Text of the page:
Late in 2021, the Supreme Court of Canada rendered two of its most consequential Charter decisions on freedom of expression in recent years: City of Toronto v. Ontario and Ward v. Quebec. That endpoint in 2021 is the starting point of a 5-part series on s.2(b) of the Charter and its passage from 1982 to the present. The series begins with City of Toronto and Ward, two decisions dividing the Court 5-4 and pointing in opposite directions that raise perplexing questions about expressive freedom – and the Court itself. Of particular concern is the bloc mentality of these decisions and how it undermined principled decision making on important s.2(b) issues.
Teaching is a very difficult job. It always has been and always will be. How can you care for learners who have so many varied needs and abilities and also keep everyone in the classroom safe and healthy? Well, you can’t do it alone.
But now? In the midst of a pandemic when we are all concerned about our own health as well as the health of the vulnerable people in our families and communities, teachers are on their own.
Many groups in the Greater Toronto Area are challenging Metrolinx’ ambitious and largely evidence-free transit plans, in terms of transparency and accountability.
Metrolinx is a very powerful agency spending many billions of public money. Like most other arms-length boards and agencies, it was structurally set up to diminish accountability -- to municipalities and also to citizens.
It is essential that the UN General Assembly Ad Hoc Committee responsible for drafting a potential United Nations Cybercrime Treaty ensure human rights protections are embedded in the final version.
Sometimes, you just have to wonder what is happening in Canada’s schools. As it turns out, October was quite the month for people who think about freedom of expression in education. Actually, it seems to have been a prize month for some people who don’t spend much time thinking at all.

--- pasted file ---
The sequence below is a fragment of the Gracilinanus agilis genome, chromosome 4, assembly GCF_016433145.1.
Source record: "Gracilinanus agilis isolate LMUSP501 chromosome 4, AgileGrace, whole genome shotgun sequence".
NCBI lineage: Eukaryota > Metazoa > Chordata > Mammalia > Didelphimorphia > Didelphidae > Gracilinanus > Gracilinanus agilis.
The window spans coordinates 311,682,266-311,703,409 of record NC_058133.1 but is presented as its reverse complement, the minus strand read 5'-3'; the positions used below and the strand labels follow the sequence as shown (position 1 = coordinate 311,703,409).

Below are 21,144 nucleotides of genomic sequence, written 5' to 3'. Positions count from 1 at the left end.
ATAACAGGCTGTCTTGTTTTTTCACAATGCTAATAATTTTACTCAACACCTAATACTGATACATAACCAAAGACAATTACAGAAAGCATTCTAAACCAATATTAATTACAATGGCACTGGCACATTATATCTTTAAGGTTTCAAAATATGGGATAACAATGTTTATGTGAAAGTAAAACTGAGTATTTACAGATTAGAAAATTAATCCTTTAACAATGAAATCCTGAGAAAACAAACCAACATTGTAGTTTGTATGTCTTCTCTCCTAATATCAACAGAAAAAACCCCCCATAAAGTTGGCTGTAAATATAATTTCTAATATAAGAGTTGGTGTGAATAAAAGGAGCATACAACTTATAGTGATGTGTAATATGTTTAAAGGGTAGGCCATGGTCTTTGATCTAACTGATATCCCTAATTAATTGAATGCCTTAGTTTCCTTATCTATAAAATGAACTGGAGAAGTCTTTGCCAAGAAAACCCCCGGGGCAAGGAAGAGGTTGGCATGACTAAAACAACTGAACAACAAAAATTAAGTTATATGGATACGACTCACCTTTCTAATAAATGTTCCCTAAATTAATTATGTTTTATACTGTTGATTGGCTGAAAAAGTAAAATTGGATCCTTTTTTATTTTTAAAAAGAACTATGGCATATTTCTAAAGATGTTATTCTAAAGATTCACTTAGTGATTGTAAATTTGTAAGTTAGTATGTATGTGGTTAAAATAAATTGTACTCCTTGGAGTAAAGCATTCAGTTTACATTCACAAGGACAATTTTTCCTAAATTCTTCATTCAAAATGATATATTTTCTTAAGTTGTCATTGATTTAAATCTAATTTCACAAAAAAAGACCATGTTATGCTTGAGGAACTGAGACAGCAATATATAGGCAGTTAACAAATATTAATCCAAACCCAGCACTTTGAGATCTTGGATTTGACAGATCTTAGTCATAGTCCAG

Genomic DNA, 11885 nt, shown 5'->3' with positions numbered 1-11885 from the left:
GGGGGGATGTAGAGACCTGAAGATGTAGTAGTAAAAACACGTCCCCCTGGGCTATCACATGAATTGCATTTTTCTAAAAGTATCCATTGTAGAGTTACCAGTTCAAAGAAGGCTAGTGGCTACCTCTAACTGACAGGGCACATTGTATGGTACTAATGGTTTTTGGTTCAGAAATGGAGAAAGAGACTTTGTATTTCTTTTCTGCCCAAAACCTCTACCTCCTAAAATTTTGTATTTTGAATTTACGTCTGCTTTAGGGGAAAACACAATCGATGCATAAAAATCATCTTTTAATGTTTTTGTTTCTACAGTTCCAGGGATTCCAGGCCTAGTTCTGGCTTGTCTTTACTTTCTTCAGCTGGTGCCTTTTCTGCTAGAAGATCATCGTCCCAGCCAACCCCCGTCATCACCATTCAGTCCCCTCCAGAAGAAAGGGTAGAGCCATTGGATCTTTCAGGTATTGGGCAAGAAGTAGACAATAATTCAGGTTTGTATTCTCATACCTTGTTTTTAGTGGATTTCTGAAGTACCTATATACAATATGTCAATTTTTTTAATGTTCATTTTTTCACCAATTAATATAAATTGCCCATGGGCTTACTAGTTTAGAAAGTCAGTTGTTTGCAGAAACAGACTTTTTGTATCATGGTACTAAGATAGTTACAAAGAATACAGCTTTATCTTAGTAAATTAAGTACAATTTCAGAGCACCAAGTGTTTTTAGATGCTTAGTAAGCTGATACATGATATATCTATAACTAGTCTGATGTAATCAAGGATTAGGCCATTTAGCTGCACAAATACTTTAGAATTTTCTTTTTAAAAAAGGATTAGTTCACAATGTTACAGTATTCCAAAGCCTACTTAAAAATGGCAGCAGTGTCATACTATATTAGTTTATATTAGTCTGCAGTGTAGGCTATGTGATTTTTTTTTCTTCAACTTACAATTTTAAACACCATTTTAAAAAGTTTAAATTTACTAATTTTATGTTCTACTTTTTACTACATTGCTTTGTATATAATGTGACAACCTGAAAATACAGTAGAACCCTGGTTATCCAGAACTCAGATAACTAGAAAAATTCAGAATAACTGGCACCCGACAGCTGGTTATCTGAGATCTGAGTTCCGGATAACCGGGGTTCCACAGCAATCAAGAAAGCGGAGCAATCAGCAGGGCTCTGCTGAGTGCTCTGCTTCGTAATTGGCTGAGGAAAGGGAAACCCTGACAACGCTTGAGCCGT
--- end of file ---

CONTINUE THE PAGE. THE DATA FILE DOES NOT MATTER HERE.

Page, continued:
Freedom of Expression is an important foundation of a democratic society and protected as a “fundamental freedom” in Section 2(b) of the Canadian Charter of Rights and Freedoms and under the First Amendment of the U.S. Constitution. Yet, in both countries, free expression is being used paradoxically to justify censorship. A disturbing recent example is the enactment of Texas House Bill 3979: “An Act relating to the social studies curriculum in public schools.”
By Richard Beaudry / Posted Tuesday October 26, 2021
How much decorum should parents expect from their children’s high school principal? Should she have to commit to a dress code? Should she be permitted to share her hobbies or her tastes in music, literature, and movies with the students in her school? What if her choices conflict with the faith observed by some of her students’ families?
Residents of Nunavut are acutely aware that connectivity is profoundly necessary - yet unavailable - impeding access to technological innovation in fundamental areas like health, education, cultural expression, and political participation. In May 2021, Canada’s federal government announced $6.9 million in funding for private telecommunications companies, Northwestel and SSi, Micro to bring high-speed Internet to residents of Nunavut.
A year ago, a major hiring scandal erupted at the Faculty of Law at the University of Toronto. The scandal broke after the former Law Dean decided not to proceed with the hiring of Dr. Valentina Azarova to direct its International Human Rights Program after a donor and sitting judge objected to her work on Israeli occupation of Palestinian Territories.
By Deborah Cowen / Posted Friday October 1, 2021
CO-WRITTEN BY ANVER M. EMON
The Canadian Judicial Council recently disclosed material related to complaints made about Justice David Spiro. This material is both enlightening and startling and includes a letter from the Chief Justice of the Tax Court that says that Muslim lawyers and litigants will be excluded from Justice Spiro’s courtroom.